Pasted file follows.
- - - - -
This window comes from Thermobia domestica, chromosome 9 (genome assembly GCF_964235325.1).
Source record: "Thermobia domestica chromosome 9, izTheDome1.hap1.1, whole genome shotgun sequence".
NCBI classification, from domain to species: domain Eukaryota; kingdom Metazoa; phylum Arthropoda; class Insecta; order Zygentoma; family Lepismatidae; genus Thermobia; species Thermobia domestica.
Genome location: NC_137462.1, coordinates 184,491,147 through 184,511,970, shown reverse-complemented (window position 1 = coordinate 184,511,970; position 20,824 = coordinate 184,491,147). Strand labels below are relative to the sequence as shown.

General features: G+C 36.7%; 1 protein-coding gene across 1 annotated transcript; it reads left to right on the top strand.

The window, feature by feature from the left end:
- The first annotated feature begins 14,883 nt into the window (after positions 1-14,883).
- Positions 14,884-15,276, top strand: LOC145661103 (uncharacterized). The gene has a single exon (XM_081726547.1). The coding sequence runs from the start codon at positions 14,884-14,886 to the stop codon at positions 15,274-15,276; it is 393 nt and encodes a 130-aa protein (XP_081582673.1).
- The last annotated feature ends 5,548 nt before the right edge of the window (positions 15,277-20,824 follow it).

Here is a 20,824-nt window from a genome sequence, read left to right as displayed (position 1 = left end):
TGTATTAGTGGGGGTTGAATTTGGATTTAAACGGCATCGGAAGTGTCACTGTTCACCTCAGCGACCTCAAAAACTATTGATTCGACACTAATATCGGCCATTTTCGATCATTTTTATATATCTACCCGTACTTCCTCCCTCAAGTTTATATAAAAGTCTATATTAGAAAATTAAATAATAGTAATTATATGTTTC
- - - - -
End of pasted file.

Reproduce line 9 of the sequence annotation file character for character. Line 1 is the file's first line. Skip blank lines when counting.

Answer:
- The last annotated feature ends 5,548 nt before the right edge of the window (positions 15,277-20,824 follow it).